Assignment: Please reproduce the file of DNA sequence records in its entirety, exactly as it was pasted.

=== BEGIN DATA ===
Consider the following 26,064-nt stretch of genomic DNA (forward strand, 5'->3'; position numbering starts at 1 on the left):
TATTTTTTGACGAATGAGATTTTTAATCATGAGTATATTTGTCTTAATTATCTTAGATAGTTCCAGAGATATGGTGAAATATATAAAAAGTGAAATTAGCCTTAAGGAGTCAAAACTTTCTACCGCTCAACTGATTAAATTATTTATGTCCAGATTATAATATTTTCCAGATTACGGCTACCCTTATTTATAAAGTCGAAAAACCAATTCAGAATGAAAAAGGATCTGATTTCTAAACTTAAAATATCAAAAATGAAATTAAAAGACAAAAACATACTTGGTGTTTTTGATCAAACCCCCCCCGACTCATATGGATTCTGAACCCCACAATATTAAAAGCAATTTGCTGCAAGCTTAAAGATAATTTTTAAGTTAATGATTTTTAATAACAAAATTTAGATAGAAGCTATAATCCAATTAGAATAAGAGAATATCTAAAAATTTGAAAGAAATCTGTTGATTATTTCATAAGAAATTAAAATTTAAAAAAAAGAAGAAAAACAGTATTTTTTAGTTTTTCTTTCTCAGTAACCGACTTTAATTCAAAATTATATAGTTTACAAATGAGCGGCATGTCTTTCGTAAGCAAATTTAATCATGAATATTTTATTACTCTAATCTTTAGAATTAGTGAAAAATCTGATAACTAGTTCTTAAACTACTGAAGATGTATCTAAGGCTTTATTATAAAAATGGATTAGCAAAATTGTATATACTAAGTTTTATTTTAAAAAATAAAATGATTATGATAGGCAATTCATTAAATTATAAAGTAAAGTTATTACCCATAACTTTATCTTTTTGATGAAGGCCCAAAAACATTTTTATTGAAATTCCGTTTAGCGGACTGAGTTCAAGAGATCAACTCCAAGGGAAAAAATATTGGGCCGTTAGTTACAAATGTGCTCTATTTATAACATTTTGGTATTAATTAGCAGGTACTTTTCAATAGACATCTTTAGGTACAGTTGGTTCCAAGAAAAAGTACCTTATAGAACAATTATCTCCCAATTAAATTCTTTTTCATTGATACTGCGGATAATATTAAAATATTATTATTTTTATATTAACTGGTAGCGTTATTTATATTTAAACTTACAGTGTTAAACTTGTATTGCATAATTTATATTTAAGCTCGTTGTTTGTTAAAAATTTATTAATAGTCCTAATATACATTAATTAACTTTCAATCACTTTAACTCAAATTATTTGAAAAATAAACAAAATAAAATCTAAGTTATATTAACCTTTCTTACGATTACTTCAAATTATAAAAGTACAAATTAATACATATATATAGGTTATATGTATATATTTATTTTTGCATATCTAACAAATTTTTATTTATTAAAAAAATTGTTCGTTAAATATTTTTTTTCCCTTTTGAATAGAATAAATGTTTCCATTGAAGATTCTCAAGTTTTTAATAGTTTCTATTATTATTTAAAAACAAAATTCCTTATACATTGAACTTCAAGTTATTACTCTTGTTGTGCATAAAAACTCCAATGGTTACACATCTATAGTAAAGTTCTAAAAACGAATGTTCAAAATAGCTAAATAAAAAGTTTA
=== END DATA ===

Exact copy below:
Consider the following 26,064-nt stretch of genomic DNA (forward strand, 5'->3'; position numbering starts at 1 on the left):
TATTTTTTGACGAATGAGATTTTTAATCATGAGTATATTTGTCTTAATTATCTTAGATAGTTCCAGAGATATGGTGAAATATATAAAAAGTGAAATTAGCCTTAAGGAGTCAAAACTTTCTACCGCTCAACTGATTAAATTATTTATGTCCAGATTATAATATTTTCCAGATTACGGCTACCCTTATTTATAAAGTCGAAAAACCAATTCAGAATGAAAAAGGATCTGATTTCTAAACTTAAAATATCAAAAATGAAATTAAAAGACAAAAACATACTTGGTGTTTTTGATCAAACCCCCCCCGACTCATATGGATTCTGAACCCCACAATATTAAAAGCAATTTGCTGCAAGCTTAAAGATAATTTTTAAGTTAATGATTTTTAATAACAAAATTTAGATAGAAGCTATAATCCAATTAGAATAAGAGAATATCTAAAAATTTGAAAGAAATCTGTTGATTATTTCATAAGAAATTAAAATTTAAAAAAAAGAAGAAAAACAGTATTTTTTAGTTTTTCTTTCTCAGTAACCGACTTTAATTCAAAATTATATAGTTTACAAATGAGCGGCATGTCTTTCGTAAGCAAATTTAATCATGAATATTTTATTACTCTAATCTTTAGAATTAGTGAAAAATCTGATAACTAGTTCTTAAACTACTGAAGATGTATCTAAGGCTTTATTATAAAAATGGATTAGCAAAATTGTATATACTAAGTTTTATTTTAAAAAATAAAATGATTATGATAGGCAATTCATTAAATTATAAAGTAAAGTTATTACCCATAACTTTATCTTTTTGATGAAGGCCCAAAAACATTTTTATTGAAATTCCGTTTAGCGGACTGAGTTCAAGAGATCAACTCCAAGGGAAAAAATATTGGGCCGTTAGTTACAAATGTGCTCTATTTATAACATTTTGGTATTAATTAGCAGGTACTTTTCAATAGACATCTTTAGGTACAGTTGGTTCCAAGAAAAAGTACCTTATAGAACAATTATCTCCCAATTAAATTCTTTTTCATTGATACTGCGGATAATATTAAAATATTATTATTTTTATATTAACTGGTAGCGTTATTTATATTTAAACTTACAGTGTTAAACTTGTATTGCATAATTTATATTTAAGCTCGTTGTTTGTTAAAAATTTATTAATAGTCCTAATATACATTAATTAACTTTCAATCACTTTAACTCAAATTATTTGAAAAATAAACAAAATAAAATCTAAGTTATATTAACCTTTCTTACGATTACTTCAAATTATAAAAGTACAAATTAATACATATATATAGGTTATATGTATATATTTATTTTTGCATATCTAACAAATTTTTATTTATTAAAAAAATTGTTCGTTAAATATTTTTTTTCCCTTTTGAATAGAATAAATGTTTCCATTGAAGATTCTCAAGTTTTTAATAGTTTCTATTATTATTTAAAAACAAAATTCCTTATACATTGAACTTCAAGTTATTACTCTTGTTGTGCATAAAAACTCCAATGGTTACACATCTATAGTAAAGTTCTAAAAACGAATGTTCAAAATAGCTAAATAAAAAGTTTA